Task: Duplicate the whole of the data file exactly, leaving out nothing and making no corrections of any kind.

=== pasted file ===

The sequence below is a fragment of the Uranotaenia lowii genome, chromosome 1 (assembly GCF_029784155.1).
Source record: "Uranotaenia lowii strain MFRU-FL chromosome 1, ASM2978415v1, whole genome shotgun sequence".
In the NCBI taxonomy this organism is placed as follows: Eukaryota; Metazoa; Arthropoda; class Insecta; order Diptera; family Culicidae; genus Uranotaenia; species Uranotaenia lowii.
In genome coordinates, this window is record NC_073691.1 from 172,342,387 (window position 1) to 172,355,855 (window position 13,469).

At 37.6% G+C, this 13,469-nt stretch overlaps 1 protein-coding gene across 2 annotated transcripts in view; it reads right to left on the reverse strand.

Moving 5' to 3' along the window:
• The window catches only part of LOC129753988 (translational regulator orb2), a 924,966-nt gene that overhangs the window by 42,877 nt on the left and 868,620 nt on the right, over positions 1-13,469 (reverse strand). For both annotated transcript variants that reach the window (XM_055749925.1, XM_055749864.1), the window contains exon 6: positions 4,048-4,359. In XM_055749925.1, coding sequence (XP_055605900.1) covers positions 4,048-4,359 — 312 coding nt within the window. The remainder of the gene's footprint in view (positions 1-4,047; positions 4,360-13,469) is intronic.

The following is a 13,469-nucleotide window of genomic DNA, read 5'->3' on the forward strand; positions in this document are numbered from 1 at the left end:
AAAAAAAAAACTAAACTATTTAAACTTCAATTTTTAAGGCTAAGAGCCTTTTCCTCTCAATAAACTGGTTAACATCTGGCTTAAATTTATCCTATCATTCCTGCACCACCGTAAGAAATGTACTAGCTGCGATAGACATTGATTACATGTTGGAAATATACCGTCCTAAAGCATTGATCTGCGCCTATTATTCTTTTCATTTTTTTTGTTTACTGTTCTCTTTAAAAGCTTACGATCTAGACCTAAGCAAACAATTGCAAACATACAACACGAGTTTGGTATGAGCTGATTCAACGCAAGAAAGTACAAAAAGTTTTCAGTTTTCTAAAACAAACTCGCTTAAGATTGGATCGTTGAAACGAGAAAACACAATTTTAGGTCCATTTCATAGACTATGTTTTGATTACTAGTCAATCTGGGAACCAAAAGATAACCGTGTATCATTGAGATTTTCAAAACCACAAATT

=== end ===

The sequence below is a fragment of the Uranotaenia lowii genome, chromosome 1 (assembly GCF_029784155.1).
Source record: "Uranotaenia lowii strain MFRU-FL chromosome 1, ASM2978415v1, whole genome shotgun sequence".
In the NCBI taxonomy this organism is placed as follows: Eukaryota; Metazoa; Arthropoda; class Insecta; order Diptera; family Culicidae; genus Uranotaenia; species Uranotaenia lowii.
In genome coordinates, this window is record NC_073691.1 from 172,342,387 (window position 1) to 172,355,855 (window position 13,469).

At 37.6% G+C, this 13,469-nt stretch overlaps 1 protein-coding gene across 2 annotated transcripts in view; it reads right to left on the reverse strand.

Moving 5' to 3' along the window:
• The window catches only part of LOC129753988 (translational regulator orb2), a 924,966-nt gene that overhangs the window by 42,877 nt on the left and 868,620 nt on the right, over positions 1-13,469 (reverse strand). For both annotated transcript variants that reach the window (XM_055749925.1, XM_055749864.1), the window contains exon 6: positions 4,048-4,359. In XM_055749925.1, coding sequence (XP_055605900.1) covers positions 4,048-4,359 — 312 coding nt within the window. The remainder of the gene's footprint in view (positions 1-4,047; positions 4,360-13,469) is intronic.

The following is a 13,469-nucleotide window of genomic DNA, read 5'->3' on the forward strand; positions in this document are numbered from 1 at the left end:
AAAAAAAAAACTAAACTATTTAAACTTCAATTTTTAAGGCTAAGAGCCTTTTCCTCTCAATAAACTGGTTAACATCTGGCTTAAATTTATCCTATCATTCCTGCACCACCGTAAGAAATGTACTAGCTGCGATAGACATTGATTACATGTTGGAAATATACCGTCCTAAAGCATTGATCTGCGCCTATTATTCTTTTCATTTTTTTTGTTTACTGTTCTCTTTAAAAGCTTACGATCTAGACCTAAGCAAACAATTGCAAACATACAACACGAGTTTGGTATGAGCTGATTCAACGCAAGAAAGTACAAAAAGTTTTCAGTTTTCTAAAACAAACTCGCTTAAGATTGGATCGTTGAAACGAGAAAACACAATTTTAGGTCCATTTCATAGACTATGTTTTGATTACTAGTCAATCTGGGAACCAAAAGATAACCGTGTATCATTGAGATTTTCAAAACCACAAATT